"One of Huygens' six experiments, the Doppler Wind Experiment, relied in part on chain A of the probe's communications system. It was designed to measure wind speeds by detecting subtle changes in the frequency of radio transmissions as th craft is blown this way or that. If chain A did not work, scientists will lose measurements of that shift between Huygens and Cassini. But Sollazzo said similar measurements from Earth-based radio telescopes will allow scientists to collect similar data to make up the shortfall, assuming the data on chain A is, in fact, lost. "

I just sat in on a status report meeting and they mentioned that Channel A did not downlink and this would cause the loss of half of the DISR images.
azstrummer
Well, half's better than none. Shame the loss is in the images though. How many images are we talking about during the mission duration?
Bjorn Jonsson
That's weird, I understood A and B were redundant with one of the streams transmitted with a short delay to ensure fewer dropouts.
pioneer
QUOTE
I just sat in on a status report meeting and they mentioned that Channel A did not downlink and this would cause the loss of half of the DISR images


Aren't channel A & B redundant channels for Huygens to transmit the same data?
volcanopele
QUOTE (pioneer @ Jan 14 2005, 10:52 AM)
QUOTE
I just sat in on a status report meeting and they mentioned that Channel A did not downlink and this would cause the loss of half of the DISR images


Aren't channel A & B redundant channels for Huygens to transmit the same data?

As far as I know, they are not the same data. Maybe you are confusing this with the fact that Huygens will be retransmitting its data several times?
pioneer
dry.gif Perhaps I'm thinking of the Galileo atmospheric probe. Still, I think speculating that half the images are lost is a bit premature at this point.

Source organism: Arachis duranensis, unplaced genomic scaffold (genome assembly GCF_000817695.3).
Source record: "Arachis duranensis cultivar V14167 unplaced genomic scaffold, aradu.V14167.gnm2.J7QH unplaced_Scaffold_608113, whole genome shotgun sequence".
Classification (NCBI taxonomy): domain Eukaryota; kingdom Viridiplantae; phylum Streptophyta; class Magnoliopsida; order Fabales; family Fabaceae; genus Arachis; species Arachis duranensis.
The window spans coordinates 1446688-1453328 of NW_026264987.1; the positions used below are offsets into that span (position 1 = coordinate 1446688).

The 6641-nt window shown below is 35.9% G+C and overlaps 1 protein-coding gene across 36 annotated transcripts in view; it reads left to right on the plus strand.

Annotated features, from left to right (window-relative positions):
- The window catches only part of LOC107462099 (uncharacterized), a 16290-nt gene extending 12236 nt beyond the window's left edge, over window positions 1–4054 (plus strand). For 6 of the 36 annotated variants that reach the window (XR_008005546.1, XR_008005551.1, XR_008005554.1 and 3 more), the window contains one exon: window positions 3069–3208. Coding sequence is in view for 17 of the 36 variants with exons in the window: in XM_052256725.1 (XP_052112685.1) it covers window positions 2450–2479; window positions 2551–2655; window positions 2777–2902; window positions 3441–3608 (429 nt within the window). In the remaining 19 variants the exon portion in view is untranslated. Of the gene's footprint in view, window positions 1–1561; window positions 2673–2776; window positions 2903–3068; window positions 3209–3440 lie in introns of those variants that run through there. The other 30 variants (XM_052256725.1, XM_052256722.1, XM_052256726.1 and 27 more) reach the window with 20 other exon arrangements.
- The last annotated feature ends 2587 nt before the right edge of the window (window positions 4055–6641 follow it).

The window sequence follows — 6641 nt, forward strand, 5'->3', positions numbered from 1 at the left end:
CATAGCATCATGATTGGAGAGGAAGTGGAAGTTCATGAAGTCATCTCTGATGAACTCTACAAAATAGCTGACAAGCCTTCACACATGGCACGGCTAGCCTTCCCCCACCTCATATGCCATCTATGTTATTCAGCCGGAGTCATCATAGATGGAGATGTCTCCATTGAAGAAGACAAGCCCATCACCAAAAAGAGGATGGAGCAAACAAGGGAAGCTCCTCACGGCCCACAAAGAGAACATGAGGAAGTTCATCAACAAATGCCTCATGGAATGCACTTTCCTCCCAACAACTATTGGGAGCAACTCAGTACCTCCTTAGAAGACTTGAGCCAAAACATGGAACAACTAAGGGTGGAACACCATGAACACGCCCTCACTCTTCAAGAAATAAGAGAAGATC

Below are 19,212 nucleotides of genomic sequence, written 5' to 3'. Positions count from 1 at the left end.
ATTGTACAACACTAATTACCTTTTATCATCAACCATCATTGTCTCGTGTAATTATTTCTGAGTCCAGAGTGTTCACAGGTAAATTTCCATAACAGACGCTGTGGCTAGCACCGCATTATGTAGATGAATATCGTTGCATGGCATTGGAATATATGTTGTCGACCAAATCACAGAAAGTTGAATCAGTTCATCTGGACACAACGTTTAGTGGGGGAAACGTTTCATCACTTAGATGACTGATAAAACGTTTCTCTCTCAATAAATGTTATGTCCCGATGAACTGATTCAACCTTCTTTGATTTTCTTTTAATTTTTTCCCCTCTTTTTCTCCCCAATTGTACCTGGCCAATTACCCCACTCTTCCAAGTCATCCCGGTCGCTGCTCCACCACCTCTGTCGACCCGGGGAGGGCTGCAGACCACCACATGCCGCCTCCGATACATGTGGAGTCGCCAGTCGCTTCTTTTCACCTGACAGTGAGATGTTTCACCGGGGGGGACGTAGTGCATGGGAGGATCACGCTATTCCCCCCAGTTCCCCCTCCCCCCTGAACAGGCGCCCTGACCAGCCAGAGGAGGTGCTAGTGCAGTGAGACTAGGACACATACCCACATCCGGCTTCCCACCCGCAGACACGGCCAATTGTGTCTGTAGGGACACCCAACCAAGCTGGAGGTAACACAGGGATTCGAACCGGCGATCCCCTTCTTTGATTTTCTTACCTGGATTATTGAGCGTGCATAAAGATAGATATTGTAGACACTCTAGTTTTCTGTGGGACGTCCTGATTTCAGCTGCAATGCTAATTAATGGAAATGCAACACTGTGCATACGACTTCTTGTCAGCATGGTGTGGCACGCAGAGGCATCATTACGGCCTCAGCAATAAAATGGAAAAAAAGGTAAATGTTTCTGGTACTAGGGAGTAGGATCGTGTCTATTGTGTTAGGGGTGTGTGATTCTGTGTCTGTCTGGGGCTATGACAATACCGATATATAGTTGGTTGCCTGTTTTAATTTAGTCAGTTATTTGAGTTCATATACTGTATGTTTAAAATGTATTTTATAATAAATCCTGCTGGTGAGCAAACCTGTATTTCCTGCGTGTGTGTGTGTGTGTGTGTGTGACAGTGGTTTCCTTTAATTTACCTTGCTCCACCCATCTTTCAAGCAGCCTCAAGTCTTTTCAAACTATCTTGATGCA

DavidVicari
QUOTE (volcanopele @ Jan 14 2005, 05:55 PM)
As far as I know, they are not the same data. Maybe you are confusing this with the fact that Huygens will be retransmitting its data several times?

No... Huygens will not be re-transmitting its data several times. It sent all its data out in almost real time on two separate redundant channels. One channel was supposed to be delayed by something like 6 seconds so that a temporary comm. loss would not lose data.

Cassini will send its recorded data to earth multiple times and from multiple different memory locations.
john_s
This statement doesn't sound like half the images are lost:

From Spaceflight Now:

Engineers at the European Space Agency's Space Operations Center in Germany are receiving data from Huygens on chain, or channel, B but not from chain A. Both systems are identical and scientists should receive almost all of the desired data from chain B, Mitchell said.

"The way the probe system works, there are two transmitters on the probe and there are two separate receivers on the orbiter so we have two separate, distinct data links between the probe and the orbiter," he said. "These data links were deigned to be largely redundant, not 100 percent, but nearly so.
volcanopele
QUOTE (DavidVicari @ Jan 14 2005, 11:04 AM)
QUOTE (volcanopele @ Jan 14 2005, 05:55 PM)
As far as I know, they are not the same data.  Maybe you are confusing this with the fact that Huygens will be retransmitting its data several times?

No... Huygens will not be re-transmitting its data several times. It sent all its data out in almost real time on two separate redundant channels. One channel was supposed to be delayed by something like 6 seconds so that a temporary comm. loss would not lose data.